If so, how about this test: I will render as much as many sprites till I have one Update call (in case of Monkey OnRender) per second. Would that be the same? In that case I would get the numbers of sprite per second.
Reply With Quote
  #8  
Old 05-30-2014, 04:27 PM
Destined Destined is offline
Senior Member
iPhone 5, iOS 6.x
 
Join Date: Aug 2013
Posts: 744
Default

some interesting tests would be comparing the game engine side. Like try may 100 2D rigidbody sprites with physics and see how they compare.
Reply With Quote
  #9  
Old 05-30-2014, 06:36 PM
OnlyJoe OnlyJoe is offline
Member
iPhone 6 Plus, iOS 8.x
 
Join Date: Sep 2013
Location: Auckland
Posts: 96
Default

@Xaron, you can't just measure the time that the OnRender function takes. This may only be buffering commands on the OpenGL pipeline, and it won't be until the screen needs to render that these get executed. You need to measure the frame rate for each cycle, or do a glFlush() call at the end of the OnRender function to make sure you are getting the real draw time. But even then you can't just measure the OnRender part, as the engine might be doing all kinds of other processing as well in different functions. But you are still going to find that Monkey is probably faster, because it is designed for 2d rather than 3d.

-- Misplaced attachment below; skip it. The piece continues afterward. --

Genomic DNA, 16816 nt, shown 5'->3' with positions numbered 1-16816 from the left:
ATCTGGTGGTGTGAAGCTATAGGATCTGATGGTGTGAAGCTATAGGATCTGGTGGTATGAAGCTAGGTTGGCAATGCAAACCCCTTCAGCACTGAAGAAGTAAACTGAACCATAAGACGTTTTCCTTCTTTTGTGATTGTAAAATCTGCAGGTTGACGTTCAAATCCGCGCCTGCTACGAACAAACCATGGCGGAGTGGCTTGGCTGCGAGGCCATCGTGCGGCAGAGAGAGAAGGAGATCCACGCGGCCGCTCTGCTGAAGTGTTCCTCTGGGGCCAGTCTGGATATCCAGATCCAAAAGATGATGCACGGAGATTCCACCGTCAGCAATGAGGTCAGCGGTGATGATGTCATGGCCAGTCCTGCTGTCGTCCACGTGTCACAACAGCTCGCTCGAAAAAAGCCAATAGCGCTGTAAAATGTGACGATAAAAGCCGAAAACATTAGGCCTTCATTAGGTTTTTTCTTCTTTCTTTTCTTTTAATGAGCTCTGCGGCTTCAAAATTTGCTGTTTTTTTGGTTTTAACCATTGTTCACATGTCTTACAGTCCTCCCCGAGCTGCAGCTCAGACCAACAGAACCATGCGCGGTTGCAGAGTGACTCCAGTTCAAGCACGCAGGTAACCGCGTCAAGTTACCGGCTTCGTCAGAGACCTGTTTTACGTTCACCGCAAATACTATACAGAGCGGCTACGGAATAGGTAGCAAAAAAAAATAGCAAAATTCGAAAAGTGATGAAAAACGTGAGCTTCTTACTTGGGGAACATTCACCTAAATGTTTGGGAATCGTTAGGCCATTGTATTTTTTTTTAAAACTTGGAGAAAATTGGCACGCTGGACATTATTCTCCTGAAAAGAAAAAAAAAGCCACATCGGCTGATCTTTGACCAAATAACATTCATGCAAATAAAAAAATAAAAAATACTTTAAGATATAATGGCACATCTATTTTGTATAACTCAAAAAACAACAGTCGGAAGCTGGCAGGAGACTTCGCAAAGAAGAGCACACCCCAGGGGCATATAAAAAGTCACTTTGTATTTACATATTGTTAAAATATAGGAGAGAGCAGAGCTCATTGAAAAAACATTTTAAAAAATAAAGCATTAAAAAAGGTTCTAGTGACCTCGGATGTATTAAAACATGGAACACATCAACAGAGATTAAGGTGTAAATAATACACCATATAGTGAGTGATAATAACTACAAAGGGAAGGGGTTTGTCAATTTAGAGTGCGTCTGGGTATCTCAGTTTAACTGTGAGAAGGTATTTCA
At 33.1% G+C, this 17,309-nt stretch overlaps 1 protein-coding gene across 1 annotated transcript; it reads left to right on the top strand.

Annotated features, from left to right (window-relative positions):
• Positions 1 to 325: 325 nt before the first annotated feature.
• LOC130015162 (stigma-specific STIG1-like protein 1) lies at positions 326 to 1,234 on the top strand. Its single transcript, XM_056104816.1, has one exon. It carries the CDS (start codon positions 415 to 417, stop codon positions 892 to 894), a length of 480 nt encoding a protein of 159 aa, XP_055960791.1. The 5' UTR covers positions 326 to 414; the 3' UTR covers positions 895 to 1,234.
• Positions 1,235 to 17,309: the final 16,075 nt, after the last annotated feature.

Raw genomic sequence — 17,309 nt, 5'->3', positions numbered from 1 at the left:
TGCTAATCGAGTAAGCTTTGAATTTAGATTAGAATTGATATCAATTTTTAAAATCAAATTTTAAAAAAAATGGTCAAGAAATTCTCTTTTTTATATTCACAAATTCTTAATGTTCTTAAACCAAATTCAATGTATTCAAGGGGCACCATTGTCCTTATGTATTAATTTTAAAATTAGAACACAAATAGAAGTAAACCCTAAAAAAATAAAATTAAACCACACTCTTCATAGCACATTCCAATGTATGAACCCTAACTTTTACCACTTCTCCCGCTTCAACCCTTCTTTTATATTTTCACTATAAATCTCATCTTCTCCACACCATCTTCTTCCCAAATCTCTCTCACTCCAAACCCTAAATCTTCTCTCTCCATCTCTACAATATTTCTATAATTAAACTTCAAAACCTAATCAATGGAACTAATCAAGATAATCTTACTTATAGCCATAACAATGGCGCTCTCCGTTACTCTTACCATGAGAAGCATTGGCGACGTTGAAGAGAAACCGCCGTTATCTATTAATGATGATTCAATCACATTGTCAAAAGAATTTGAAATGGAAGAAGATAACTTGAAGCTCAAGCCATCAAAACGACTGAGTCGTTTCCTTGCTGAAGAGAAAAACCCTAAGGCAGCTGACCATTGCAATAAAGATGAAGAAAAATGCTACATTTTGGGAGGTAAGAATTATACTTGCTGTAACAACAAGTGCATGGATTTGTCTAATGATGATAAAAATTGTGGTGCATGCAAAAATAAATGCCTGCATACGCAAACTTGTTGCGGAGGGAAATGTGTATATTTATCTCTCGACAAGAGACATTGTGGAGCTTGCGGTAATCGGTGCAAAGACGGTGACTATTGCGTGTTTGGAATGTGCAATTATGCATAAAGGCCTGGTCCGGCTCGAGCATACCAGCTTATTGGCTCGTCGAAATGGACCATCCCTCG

As you mentioned before, a different way to compare this would be to see how many objects need to be created to bring the frame rate down to a set level. Say 30 frames per second. When measuring the time difference at the same point in your code, not just the time it takes to run the one function.

Last edited by OnlyJoe; 05-30-2014 at 06:49 PM..
Reply With Quote
  #10  
Old 05-31-2014, 02:19 AM
Xaron Xaron is offline
Member
iPod Touch (4th Gen)
 
Join Date: Oct 2013
Posts: 95
Default

Will do that next, OnlyJoe!

edit: I have to admit that I was indeed wrong with my fps counter. I've adapted the fps code to measure the time between two render calls now. Using this code, I get 33 fps for Monkey which is more realistic and still 65% faster than Unity. Thanks again and sorry for that! I'm still very satisfied with these results.

Last edited by Xaron; 05-31-2014 at 02:52 AM..
Reply With Quote

Reply

Thread Tools
Display Modes

Posting Rules
You may not post new threads
You may not post replies
You may not post attachments
You may not edit your posts

BB code is On
Smilies are On
[IMG] code is On
HTML code is Off

Forum Jump

Copyright 2012, TouchArcade.com, LLC.

Powered by vBulletin® Version 3.8.7
Copyright ©2000 - 2014, vBulletin Solutions, Inc.
Copyright 2008 - 2011, TouchArcade.com. Privacy Policy / DMCA Copyright Agent